|Publication number||USRE42691 E1|
|Application number||US 12/005,404|
|Publication date||Sep 13, 2011|
|Filing date||Dec 26, 2007|
|Priority date||Jun 23, 2004|
|Also published as||EP1782120A2, EP1782120A4, US7040753, US20050286013, WO2006002304A2, WO2006002304A3|
|Publication number||005404, 12005404, US RE42691 E1, US RE42691E1, US-E1-RE42691, USRE42691 E1, USRE42691E1|
|Inventors||Robert Benson Aylor|
|Original Assignee||Robert Benson Aylor|
|Export Citation||BiBTeX, EndNote, RefMan|
|Patent Citations (22), Non-Patent Citations (2), Classifications (7), Legal Events (1)|
|External Links: USPTO, USPTO Assignment, Espacenet|
1. Field of the Invention
The invention relates to: improved eyewear, e.g., eyeglasses, which have improvements in comfort, safety, wear ability, and convenience, based upon improvements in the contact (bearing) surfaces where the eyeglasses touch the body; to methods, articles, etc. for providing such improvements; and to methods for improving acceptance of such improved eyeglasses, especially improved methods of doing business.
2. Description of Related Art
The art includes the use of pads on the nosepieces of eyeglasses to improve comfort, one example being described in U.S. Pat. No. 4,070,104, Rice, issued Jan. 24, 1978. This patent describes spaced parallel tubing mounted on the pad, said tubing being compressed against the sides of the nose to provide a cushion when the eyeglasses are in use.
U.S. Pat. No. 4,964,716 to Combs, issued Oct. 23, 1990, states that prior art discloses “Foam rubber nose pads, ribbed pads or pads formed with a rough surface have been devised to hold a pair of eyeglasses in position on a wearer's nose. Such nose pads are permanently formed as a part of the eyeglasses; are permanently mounted on the eyeglass nose pads, typically through the use of an adhesive; or are removably attached to the eyeglass frames via screws or snap-in projections. In addition, such nose pads have been specifically formed for a particular size and shape eyeglass frame.” The '716 patent discloses pads for nosepieces of eyeglasses with a Velcro™ connection where the pad surface is “Preferably, a fabric material, such as cotton, corduroy, etc.” The patent states: “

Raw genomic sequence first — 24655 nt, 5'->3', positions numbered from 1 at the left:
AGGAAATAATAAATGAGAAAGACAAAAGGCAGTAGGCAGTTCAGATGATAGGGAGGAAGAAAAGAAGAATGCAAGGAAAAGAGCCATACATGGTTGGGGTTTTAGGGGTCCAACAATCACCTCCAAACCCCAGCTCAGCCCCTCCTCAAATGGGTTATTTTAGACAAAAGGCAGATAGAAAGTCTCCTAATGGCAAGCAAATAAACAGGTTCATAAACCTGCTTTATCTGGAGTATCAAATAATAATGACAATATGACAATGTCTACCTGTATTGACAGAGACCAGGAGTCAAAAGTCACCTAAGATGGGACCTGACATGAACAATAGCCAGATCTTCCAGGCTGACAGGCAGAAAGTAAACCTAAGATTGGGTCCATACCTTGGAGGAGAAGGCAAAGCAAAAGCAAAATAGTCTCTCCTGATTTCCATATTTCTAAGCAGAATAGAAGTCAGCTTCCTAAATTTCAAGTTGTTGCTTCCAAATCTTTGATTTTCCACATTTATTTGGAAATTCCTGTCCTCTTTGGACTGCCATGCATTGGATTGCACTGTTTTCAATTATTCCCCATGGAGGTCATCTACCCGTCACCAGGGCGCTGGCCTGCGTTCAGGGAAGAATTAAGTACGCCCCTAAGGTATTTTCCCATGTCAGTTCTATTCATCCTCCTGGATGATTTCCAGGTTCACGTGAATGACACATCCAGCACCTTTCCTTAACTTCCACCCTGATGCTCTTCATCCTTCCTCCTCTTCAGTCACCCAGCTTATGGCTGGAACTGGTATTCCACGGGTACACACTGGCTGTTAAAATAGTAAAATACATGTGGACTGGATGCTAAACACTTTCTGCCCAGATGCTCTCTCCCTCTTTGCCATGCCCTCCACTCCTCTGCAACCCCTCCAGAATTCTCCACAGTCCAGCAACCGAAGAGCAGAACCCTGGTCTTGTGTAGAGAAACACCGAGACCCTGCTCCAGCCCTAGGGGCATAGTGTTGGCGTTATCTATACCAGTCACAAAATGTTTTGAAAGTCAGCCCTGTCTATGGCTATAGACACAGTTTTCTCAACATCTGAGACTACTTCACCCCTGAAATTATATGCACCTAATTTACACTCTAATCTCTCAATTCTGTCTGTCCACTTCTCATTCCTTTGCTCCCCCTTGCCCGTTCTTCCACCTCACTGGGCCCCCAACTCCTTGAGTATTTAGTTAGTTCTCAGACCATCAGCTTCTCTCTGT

U.S. Pat. No. 5,907,385 issued to Flores et al. May 25, 1999, discloses pads for both the nosepiece and earpieces of eyeglasses, said pads having adhesive to attach the pads to the eyeglasses and adhesive to attach the pads to the skin.
Pads designed to keep eyeglasses in place in U.S. Pat. No. 6,283,594, issued to Hamano, Sep. 4, 2001 are attached to the nose and the eyeglasses by adhesive and magnetic means for keeping the two pads in contact.
Other attempts to keep eyewear in place are disclosed in: U.S. Pat. No. 2,561,402 to Nelson, issued July 1951; U.S. Pat. No. 3,684,356 to Bates, issued August 1972; U.S. Pat. No. 4,783,163, to Breault, issued on Nov. 8, 1988 (discloses non-adhesive means for attaching nose pads to eyeglasses); and U.S. Pat. No. 5,054,903 to Jannard et al. issued Oct. 8, 1991.
There are several commercially available products, which are pads that have glue on one side, covered by a “release sheet” that is removed so the pads can be attached to the nosepieces of eyeglasses. These products are typically advertised to provide improved resistance to slippage and/or comfort. Usually, the material is some kind of foam that provides only limited compressibility.
The present invention optimizes the contact/bearing surfaces of eyeglasses where the eyeglasses contact the body (skin) by providing contact surfaces that either: (a) have air passageways to allow more air to reach the skin and are more hydrophobic than skin so as to minimize retention of moisture at the skin surface and provide improved skin dryness; (b) have reduced resistance to slippage over skin in the direction from the bottom of the eyeglass lenses to the ends of the earpieces as opposed to in the direction from the ends of the earpieces to the bottom of the eyeglass lenses (less resistance to slippage in the upward and/or backward directions as compared to the downward and/or frontward directions) to aid in keeping the eyeglasses in position; or, (c) preferably, both (a) and (b).
A. The Problems Solved by the Invention
Eyeglasses normally have lenses, a frame, nosepieces and earpieces. They have to fit snugly in order to maintain them in the proper orientation. A comfortable “snug fit” is hard to achieve and maintain. A snug fit forces the eyeglasses against the skin, which can result in pain if the force is too great and/or trapping of moisture next to the skin. Eyeglasses can become uncomfortable after long periods of wear and over time the frames can become loose, resulting in poor fit. It is extremely difficult to obtain and maintain a proper balance between comfort and a fit that keeps the eyeglasses in the proper position. When the glasses are not fitted snugly, they slip forward toward the front (face) and/or downward on the face due to movement of the head and/or the force of gravity. The user then has to push the eyeglasses back into position constantly.